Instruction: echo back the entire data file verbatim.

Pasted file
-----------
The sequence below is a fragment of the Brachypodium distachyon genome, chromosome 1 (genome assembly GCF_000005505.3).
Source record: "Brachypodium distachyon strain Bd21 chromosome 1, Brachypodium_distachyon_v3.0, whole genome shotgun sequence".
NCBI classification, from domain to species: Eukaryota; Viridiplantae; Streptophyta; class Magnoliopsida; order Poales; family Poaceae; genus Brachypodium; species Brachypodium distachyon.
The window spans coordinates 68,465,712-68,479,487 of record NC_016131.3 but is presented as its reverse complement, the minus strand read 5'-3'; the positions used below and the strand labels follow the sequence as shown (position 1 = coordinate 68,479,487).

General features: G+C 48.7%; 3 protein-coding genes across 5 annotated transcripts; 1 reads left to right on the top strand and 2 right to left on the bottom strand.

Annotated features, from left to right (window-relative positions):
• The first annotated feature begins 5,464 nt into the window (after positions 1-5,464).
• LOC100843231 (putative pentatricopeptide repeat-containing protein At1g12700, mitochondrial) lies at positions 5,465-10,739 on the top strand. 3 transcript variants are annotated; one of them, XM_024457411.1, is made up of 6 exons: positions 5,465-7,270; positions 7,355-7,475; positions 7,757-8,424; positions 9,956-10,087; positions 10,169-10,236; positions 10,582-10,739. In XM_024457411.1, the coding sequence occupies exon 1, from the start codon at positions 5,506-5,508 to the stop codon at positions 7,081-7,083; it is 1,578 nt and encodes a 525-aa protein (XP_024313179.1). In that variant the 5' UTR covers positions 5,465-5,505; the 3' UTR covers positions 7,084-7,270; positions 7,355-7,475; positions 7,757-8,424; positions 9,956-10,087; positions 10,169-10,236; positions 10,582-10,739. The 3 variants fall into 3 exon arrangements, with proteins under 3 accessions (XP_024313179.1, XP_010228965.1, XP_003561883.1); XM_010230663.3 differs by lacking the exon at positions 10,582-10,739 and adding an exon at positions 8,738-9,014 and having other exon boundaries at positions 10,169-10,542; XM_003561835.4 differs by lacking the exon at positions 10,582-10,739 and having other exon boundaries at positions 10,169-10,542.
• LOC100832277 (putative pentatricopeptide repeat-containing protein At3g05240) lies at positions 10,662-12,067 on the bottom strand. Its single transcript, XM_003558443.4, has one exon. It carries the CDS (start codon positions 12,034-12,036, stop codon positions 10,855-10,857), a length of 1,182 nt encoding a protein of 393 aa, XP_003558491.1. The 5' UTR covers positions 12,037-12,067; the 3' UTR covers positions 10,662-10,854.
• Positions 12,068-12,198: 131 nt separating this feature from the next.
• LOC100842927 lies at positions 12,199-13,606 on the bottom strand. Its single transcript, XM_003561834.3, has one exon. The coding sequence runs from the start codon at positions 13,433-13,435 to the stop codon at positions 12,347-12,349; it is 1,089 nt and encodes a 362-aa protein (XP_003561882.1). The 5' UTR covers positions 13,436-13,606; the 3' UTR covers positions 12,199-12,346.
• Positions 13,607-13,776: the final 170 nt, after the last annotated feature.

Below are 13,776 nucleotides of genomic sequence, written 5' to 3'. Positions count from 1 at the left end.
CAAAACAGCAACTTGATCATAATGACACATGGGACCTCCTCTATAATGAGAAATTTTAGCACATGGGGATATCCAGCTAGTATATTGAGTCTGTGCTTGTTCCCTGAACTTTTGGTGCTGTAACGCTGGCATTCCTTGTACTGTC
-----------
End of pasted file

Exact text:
The sequence below is a fragment of the Brachypodium distachyon genome, chromosome 1 (genome assembly GCF_000005505.3).
Source record: "Brachypodium distachyon strain Bd21 chromosome 1, Brachypodium_distachyon_v3.0, whole genome shotgun sequence".
NCBI classification, from domain to species: Eukaryota; Viridiplantae; Streptophyta; class Magnoliopsida; order Poales; family Poaceae; genus Brachypodium; species Brachypodium distachyon.
The window spans coordinates 68,465,712-68,479,487 of record NC_016131.3 but is presented as its reverse complement, the minus strand read 5'-3'; the positions used below and the strand labels follow the sequence as shown (position 1 = coordinate 68,479,487).

General features: G+C 48.7%; 3 protein-coding genes across 5 annotated transcripts; 1 reads left to right on the top strand and 2 right to left on the bottom strand.

Annotated features, from left to right (window-relative positions):
• The first annotated feature begins 5,464 nt into the window (after positions 1-5,464).
• LOC100843231 (putative pentatricopeptide repeat-containing protein At1g12700, mitochondrial) lies at positions 5,465-10,739 on the top strand. 3 transcript variants are annotated; one of them, XM_024457411.1, is made up of 6 exons: positions 5,465-7,270; positions 7,355-7,475; positions 7,757-8,424; positions 9,956-10,087; positions 10,169-10,236; positions 10,582-10,739. In XM_024457411.1, the coding sequence occupies exon 1, from the start codon at positions 5,506-5,508 to the stop codon at positions 7,081-7,083; it is 1,578 nt and encodes a 525-aa protein (XP_024313179.1). In that variant the 5' UTR covers positions 5,465-5,505; the 3' UTR covers positions 7,084-7,270; positions 7,355-7,475; positions 7,757-8,424; positions 9,956-10,087; positions 10,169-10,236; positions 10,582-10,739. The 3 variants fall into 3 exon arrangements, with proteins under 3 accessions (XP_024313179.1, XP_010228965.1, XP_003561883.1); XM_010230663.3 differs by lacking the exon at positions 10,582-10,739 and adding an exon at positions 8,738-9,014 and having other exon boundaries at positions 10,169-10,542; XM_003561835.4 differs by lacking the exon at positions 10,582-10,739 and having other exon boundaries at positions 10,169-10,542.
• LOC100832277 (putative pentatricopeptide repeat-containing protein At3g05240) lies at positions 10,662-12,067 on the bottom strand. Its single transcript, XM_003558443.4, has one exon. It carries the CDS (start codon positions 12,034-12,036, stop codon positions 10,855-10,857), a length of 1,182 nt encoding a protein of 393 aa, XP_003558491.1. The 5' UTR covers positions 12,037-12,067; the 3' UTR covers positions 10,662-10,854.
• Positions 12,068-12,198: 131 nt separating this feature from the next.
• LOC100842927 lies at positions 12,199-13,606 on the bottom strand. Its single transcript, XM_003561834.3, has one exon. The coding sequence runs from the start codon at positions 13,433-13,435 to the stop codon at positions 12,347-12,349; it is 1,089 nt and encodes a 362-aa protein (XP_003561882.1). The 5' UTR covers positions 13,436-13,606; the 3' UTR covers positions 12,199-12,346.
• Positions 13,607-13,776: the final 170 nt, after the last annotated feature.

Below are 13,776 nucleotides of genomic sequence, written 5' to 3'. Positions count from 1 at the left end.
CAAAACAGCAACTTGATCATAATGACACATGGGACCTCCTCTATAATGAGAAATTTTAGCACATGGGGATATCCAGCTAGTATATTGAGTCTGTGCTTGTTCCCTGAACTTTTGGTGCTGTAACGCTGGCATTCCTTGTACTGTC